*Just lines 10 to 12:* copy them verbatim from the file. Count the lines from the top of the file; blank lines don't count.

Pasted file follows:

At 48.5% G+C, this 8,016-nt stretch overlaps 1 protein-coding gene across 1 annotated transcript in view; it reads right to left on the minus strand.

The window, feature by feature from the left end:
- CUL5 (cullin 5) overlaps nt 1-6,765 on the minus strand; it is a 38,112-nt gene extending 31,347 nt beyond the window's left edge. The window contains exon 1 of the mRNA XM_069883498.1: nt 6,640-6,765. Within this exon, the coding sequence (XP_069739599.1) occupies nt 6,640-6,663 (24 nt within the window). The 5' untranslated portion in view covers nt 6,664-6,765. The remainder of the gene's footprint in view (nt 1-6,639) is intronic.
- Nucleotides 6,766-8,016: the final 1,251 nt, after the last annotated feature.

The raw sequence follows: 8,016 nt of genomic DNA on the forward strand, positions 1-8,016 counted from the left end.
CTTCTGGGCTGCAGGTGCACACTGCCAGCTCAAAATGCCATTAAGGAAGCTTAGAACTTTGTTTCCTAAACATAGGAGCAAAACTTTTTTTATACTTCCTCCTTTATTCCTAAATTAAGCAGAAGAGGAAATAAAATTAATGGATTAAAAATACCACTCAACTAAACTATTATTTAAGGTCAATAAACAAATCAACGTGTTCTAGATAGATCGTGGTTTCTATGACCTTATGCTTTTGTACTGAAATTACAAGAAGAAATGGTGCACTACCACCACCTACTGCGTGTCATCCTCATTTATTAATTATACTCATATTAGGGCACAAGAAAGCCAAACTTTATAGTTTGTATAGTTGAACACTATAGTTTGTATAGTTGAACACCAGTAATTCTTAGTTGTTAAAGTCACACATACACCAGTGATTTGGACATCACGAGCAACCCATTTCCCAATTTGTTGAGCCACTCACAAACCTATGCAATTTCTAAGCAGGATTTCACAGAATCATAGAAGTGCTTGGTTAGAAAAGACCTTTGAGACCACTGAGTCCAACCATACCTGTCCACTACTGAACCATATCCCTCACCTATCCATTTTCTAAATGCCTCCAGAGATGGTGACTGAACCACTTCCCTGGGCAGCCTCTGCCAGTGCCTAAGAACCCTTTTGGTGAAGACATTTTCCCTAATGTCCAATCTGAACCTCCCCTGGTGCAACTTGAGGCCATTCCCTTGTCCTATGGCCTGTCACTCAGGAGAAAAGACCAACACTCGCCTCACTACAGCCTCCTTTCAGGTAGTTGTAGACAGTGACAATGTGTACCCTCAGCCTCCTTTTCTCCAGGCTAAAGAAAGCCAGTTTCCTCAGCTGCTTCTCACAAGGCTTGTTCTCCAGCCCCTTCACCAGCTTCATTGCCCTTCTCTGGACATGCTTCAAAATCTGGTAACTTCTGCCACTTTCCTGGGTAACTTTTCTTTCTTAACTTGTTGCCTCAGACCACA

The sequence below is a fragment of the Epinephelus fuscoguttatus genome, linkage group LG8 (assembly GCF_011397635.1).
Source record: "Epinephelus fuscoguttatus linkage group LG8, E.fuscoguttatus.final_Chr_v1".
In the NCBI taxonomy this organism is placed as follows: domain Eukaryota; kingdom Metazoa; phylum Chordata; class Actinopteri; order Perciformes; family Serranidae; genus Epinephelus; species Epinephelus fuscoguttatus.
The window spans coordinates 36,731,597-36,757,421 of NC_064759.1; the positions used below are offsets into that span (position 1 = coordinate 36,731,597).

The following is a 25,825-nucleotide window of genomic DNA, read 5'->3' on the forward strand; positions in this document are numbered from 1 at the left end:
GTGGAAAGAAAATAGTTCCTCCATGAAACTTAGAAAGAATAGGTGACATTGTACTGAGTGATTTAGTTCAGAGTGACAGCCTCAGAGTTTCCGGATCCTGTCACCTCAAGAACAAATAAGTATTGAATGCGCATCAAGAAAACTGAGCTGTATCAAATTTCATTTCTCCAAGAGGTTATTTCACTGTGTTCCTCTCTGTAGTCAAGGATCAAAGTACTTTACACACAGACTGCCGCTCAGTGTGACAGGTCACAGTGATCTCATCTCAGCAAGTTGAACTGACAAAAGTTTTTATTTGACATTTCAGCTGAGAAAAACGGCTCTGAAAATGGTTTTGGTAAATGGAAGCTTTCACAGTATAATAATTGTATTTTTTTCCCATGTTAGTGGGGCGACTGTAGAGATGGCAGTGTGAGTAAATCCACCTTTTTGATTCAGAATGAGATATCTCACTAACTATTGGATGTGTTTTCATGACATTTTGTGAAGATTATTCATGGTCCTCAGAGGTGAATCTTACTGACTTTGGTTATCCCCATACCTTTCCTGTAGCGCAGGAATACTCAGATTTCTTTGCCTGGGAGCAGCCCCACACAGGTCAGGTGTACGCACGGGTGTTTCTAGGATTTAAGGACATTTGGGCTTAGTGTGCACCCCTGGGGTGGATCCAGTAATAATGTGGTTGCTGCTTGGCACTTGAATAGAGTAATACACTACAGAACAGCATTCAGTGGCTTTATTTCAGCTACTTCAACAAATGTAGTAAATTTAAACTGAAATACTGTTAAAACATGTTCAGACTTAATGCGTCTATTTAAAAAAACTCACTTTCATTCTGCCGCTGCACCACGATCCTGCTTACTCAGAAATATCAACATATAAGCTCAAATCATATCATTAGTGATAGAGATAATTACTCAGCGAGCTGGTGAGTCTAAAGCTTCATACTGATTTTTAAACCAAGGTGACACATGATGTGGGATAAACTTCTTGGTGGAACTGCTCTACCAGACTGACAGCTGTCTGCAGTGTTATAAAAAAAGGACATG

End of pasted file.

The window spans coordinates 36,731,597-36,757,421 of NC_064759.1; the positions used below are offsets into that span (position 1 = coordinate 36,731,597).

The following is a 25,825-nucleotide window of genomic DNA, read 5'->3' on the forward strand; positions in this document are numbered from 1 at the left end:
GTGGAAAGAAAATAGTTCCTCCATGAAACTTAGAAAGAATAGGTGACATTGTACTGAGTGATTTAGTTCAGAGTGACAGCCTCAGAGTTTCCGGATCCTGTCACCTCAAGAACAAATAAGTATTGAATGCGCATCAAGAAAACTGAGCTGTATCAAATTTCATTTCTCCAAGAGGTTATTTCACTGTGTTCCTCTCTGTAGTCAAGGATCAAAGTACTTTACACACAGACTGCCGCTCAGTGTGACAGGTCACAGTGATCTCATCTCAGCAAGTTGAACTGACAAAAGTTTTTATTTGACATTTCAGCTGAGAAAAACGGCTCTGAAAATGGTTTTGGTAAATGGAAGCTTTCACAGTATAATAATTGTATTTTTTTCCCATGTTAGTGGGGCGACTGTAGAGATGGCAGTGTGAGTAAATCCACCTTTTTGATTCAGAATGAGATATCTCACTAACTATTGGATGTGTTTTCATGACATTTTGTGAAGATTATTCATGGTCCTCAGAGGTGAATCTTACTGACTTTGGTTATCCCCATACCTTTCCTGTAGCGCAGGAATACTCAGATTTCTTTGCCTGGGAGCAGCCCCACACAGGTCAGGTGTACGCACGGGTGTTTCTAGGATTTAAGGACATTTGGGCTTAGTGTGCACCCCTGGGGTGGATCCAGTAATAATGTGGTTGCTGCTTGGCACTTGAATAGAGTAATACACTACAGAACAGCATTCAGTGGCTTTATTTCAGCTACTTCAACAAATGTAGTAAATTTAAACTGAAATACTGTTAAAACATGTTCAGACTTAATGCGTCTATTTAAAAAAACTCACTTTCATTCTGCCGCTGCACCACGATCCTGCTTACTCAGAAATATCAACATATAAGCTCAAATCATATCATTAGTGATAGAGATAATTACTCAGCGAGCTGGTGAGTCTAAAGCTTCATACTGATTTTTAAACCAAGGTGACACATGATGTGGGATAAACTTCTTGGTGGAACTGCTCTACCAGACTGACAGCTGTCTGCAGTGTTATAAAAAAAGGACATG